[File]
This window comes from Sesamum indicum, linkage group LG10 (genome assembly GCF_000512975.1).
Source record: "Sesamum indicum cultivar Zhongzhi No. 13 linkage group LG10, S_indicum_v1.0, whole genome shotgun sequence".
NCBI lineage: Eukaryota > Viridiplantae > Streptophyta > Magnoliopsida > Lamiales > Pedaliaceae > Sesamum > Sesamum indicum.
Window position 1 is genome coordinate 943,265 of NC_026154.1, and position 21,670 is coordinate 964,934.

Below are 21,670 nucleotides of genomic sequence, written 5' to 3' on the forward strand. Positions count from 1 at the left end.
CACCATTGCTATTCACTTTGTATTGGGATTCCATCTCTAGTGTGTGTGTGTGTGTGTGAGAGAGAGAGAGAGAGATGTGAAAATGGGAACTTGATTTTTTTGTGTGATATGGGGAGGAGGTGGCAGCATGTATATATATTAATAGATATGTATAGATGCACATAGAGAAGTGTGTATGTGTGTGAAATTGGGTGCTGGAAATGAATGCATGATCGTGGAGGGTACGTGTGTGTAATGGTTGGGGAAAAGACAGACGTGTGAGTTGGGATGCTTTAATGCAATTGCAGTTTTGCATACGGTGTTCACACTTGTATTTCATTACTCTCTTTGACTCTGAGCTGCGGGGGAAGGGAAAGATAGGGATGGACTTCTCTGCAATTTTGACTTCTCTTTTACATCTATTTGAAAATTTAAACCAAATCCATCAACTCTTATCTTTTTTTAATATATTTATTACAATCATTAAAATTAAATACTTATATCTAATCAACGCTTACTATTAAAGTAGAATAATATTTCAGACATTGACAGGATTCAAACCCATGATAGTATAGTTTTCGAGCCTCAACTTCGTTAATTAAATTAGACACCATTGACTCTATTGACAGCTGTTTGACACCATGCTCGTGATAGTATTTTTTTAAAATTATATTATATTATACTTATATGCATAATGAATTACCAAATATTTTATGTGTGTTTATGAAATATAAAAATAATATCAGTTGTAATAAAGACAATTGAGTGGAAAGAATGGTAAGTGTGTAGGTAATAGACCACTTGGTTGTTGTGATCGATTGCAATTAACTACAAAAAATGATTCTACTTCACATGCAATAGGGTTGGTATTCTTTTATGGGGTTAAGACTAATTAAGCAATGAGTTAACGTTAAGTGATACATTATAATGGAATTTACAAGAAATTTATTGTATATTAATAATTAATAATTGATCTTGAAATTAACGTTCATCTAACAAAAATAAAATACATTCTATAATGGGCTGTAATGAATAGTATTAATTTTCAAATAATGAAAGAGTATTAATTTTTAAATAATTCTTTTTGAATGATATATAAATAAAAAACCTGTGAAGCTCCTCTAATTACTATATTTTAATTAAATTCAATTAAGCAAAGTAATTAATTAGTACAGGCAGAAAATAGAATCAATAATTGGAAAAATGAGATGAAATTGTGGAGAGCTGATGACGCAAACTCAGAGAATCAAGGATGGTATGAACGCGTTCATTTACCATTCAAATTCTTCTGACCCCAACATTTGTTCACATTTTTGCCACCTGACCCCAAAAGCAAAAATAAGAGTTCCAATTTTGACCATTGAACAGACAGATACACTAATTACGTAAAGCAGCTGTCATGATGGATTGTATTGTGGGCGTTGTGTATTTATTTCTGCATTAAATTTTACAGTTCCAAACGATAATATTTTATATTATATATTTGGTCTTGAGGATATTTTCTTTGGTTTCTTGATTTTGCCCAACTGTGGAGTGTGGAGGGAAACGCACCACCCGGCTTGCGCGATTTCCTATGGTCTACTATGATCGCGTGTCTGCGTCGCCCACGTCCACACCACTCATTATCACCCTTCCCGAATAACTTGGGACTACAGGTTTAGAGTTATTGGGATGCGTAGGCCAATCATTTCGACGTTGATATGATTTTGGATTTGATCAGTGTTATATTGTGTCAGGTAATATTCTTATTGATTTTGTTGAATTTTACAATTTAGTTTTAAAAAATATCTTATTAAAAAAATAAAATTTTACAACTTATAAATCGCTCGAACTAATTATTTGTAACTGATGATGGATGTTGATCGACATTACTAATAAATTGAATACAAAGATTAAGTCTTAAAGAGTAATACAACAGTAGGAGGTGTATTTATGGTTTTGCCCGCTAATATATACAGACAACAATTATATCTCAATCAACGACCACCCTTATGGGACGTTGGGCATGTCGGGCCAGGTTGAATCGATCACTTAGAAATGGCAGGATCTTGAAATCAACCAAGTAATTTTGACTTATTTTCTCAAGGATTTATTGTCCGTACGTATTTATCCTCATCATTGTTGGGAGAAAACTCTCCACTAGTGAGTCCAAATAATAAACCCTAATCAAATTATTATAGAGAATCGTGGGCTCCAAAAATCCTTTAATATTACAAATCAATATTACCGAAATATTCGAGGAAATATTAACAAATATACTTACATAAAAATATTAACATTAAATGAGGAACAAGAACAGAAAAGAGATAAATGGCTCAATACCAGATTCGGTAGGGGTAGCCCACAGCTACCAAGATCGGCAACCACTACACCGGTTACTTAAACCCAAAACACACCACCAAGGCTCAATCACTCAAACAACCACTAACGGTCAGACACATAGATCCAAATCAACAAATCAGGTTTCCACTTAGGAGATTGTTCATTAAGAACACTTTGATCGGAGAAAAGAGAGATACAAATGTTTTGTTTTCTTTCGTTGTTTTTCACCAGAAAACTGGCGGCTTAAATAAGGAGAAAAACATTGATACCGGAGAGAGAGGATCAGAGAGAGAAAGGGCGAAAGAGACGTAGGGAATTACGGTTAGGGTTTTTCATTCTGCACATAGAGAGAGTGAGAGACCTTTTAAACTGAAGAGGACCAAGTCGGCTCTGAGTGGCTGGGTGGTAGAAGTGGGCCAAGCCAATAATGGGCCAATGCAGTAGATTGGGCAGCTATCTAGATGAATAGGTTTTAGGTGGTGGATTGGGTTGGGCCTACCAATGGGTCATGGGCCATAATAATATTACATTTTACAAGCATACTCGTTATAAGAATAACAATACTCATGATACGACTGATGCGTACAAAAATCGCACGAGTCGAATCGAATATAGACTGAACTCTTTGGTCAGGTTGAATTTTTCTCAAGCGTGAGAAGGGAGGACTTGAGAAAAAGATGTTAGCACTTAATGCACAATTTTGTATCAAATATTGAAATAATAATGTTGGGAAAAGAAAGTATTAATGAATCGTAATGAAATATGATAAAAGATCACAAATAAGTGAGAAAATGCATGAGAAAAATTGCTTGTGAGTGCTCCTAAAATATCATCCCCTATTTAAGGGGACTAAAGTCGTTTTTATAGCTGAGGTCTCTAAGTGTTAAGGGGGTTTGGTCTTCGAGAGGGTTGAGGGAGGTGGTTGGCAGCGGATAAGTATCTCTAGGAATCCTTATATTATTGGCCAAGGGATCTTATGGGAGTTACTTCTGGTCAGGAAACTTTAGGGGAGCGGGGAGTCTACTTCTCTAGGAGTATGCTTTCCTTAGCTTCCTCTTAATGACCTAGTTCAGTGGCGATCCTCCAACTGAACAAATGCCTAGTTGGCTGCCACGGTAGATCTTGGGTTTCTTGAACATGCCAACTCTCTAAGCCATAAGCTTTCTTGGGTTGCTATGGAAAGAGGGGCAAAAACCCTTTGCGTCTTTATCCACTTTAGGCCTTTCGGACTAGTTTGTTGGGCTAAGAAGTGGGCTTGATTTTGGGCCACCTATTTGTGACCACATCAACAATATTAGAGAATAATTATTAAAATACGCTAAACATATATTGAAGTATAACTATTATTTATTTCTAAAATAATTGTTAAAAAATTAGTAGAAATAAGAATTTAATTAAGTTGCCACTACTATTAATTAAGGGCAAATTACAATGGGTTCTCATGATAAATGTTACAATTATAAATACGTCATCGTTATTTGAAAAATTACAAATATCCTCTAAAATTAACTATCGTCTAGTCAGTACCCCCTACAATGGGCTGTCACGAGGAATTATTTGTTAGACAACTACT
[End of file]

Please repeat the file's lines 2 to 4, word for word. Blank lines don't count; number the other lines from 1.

Source record: "Sesamum indicum cultivar Zhongzhi No. 13 linkage group LG10, S_indicum_v1.0, whole genome shotgun sequence".
NCBI lineage: Eukaryota > Viridiplantae > Streptophyta > Magnoliopsida > Lamiales > Pedaliaceae > Sesamum > Sesamum indicum.
Window position 1 is genome coordinate 943,265 of NC_026154.1, and position 21,670 is coordinate 964,934.